Men in greenConservation actors have overlooked the army’s excesses in protected areas
Protected areas in Nepal are militarised zones where governance largely means law enforcement. At present a total of 7,627 army personnel are deployed in 138 outposts in 10 national parks, 3 conservation areas and 6 protected forests. The army receives a large chunk of the national park budget. There are 33 guard posts in Bardiya alone, and 21 in Banke. Game scouts and/or army personnel regularly patrol national parks and punish people for the slightest infringement of rules.
Article 24 (2) of the National Parks and Wildlife Conservation Act gives “the authorized officer” the right to open fire at anyone suspected of committing a wildlife offence, “and if the offender or the accomplice dies as a result of such firing, it shall not be deemed an offence.” Such a provision violates the right to life guaranteed by the Constitution.
For instance, in a well-known incident of March 2010, three Dalit women including a minor were shot dead by army personnel in Bardiya National Park. Investigation by human rights organisations revealed that the victims were local women who had entered the park to collect the bark of kaulo trees. Some reports claimed they had been raped before being murdered. Despite demands for justice from various quarters, the Nepal Army’s court of inquiry dubbed the victims “poachers” and let the perpetrators go scot-free.
A recent study in Chitwan National Park revealed that even after Nepal became a federal democratic republic, the locals have faced various forms of violence committed by the army—beating, arbitrary arrests, torture and sexual assault. Most victims belong to poor and marginalised groups. A Chitwan-based NGO named Prabhat Kiran Sewa Samaj has documented 116 cases in which army personnel have raped or “married” local women and then disappeared at the end of their two-year posting, leaving the women to face social stigma and raise children born out of wedlock. Most of these women are Janajatis and Dalits. None of the army personnel have been convicted.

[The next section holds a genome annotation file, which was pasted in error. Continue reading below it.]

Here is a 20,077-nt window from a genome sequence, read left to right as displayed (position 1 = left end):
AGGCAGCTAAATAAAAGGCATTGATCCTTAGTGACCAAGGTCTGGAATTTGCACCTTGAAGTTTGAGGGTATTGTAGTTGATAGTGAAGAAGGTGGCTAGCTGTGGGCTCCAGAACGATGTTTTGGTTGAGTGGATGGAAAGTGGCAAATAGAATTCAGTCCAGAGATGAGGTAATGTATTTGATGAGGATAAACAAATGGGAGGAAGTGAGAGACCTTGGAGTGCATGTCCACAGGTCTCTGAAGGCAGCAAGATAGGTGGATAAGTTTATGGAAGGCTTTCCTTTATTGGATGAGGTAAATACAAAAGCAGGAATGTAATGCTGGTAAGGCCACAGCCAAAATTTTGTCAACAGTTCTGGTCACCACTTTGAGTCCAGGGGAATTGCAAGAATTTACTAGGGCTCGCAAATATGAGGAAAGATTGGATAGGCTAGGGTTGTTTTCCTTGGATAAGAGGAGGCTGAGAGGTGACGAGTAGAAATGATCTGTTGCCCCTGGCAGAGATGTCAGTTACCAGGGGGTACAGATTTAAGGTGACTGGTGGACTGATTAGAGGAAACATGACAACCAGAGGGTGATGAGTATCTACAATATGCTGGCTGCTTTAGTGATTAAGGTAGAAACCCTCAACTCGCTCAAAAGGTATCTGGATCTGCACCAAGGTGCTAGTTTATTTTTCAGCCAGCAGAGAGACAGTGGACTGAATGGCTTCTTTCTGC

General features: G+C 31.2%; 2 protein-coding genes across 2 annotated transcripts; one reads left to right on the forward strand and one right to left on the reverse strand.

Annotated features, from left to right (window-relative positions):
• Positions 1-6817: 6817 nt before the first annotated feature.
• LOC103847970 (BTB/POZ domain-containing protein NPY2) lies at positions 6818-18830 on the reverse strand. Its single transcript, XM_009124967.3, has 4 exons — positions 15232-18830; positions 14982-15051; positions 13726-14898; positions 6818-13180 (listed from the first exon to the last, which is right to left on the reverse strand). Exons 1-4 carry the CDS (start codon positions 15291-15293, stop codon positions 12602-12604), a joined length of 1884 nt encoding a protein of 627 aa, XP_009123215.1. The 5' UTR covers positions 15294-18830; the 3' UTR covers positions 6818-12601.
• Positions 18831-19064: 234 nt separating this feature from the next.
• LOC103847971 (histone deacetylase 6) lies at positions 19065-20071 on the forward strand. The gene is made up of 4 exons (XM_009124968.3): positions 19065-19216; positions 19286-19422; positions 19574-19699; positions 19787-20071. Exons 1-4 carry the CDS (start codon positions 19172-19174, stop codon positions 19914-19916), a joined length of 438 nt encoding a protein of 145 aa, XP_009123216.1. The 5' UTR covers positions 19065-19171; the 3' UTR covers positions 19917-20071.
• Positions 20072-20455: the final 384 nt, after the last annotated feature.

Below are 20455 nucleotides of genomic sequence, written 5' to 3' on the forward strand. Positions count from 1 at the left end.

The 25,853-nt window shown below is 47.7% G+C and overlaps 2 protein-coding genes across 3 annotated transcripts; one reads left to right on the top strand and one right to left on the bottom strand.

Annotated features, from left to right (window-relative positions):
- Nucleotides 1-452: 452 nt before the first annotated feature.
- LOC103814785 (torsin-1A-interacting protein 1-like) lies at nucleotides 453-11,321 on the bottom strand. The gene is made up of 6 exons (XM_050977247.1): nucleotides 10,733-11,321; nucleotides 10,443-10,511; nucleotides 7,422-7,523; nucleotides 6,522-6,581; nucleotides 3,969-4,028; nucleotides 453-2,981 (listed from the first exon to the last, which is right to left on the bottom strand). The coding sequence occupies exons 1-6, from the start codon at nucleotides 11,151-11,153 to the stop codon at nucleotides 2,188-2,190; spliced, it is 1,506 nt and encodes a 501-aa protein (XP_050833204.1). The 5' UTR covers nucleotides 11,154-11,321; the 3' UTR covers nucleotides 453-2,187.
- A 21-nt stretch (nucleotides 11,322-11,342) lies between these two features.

In Banke and Bardiya, locals in the buffer zone said armed guards often resort to beating, verbal abuse, confiscation of hasiya and fishing equipment, arbitrary arrests and fines. Locals found to be collecting thatch or fishing without permits are sometimes forced to do chores for the army—cutting grass at the army post, cleaning up, painting the walls at the barracks, etc. A number of people said they were punished for having eaten the meat of a dead animal found in the forest. Catching fish for an evening meal or collecting dead wood from the forest amounts to a crime.
Allies of conservation actors
Despite well-documented cases of human rights abuses by the army and the high cost of militarisation, conservation organisations in Nepal have long advocated for the militarisation of national parks. Those who lead the conservation sector consider the Nepal Army an important ally in their agenda of wildlife protection. In the words of a senior official at WWF, “National parks in the Tarai still exist because the army has guarded them. People consumed by everyday worries are not capable of creating or sustaining such a grand, long-term vision [of national parks]. It is naïve to question the presence of the army.”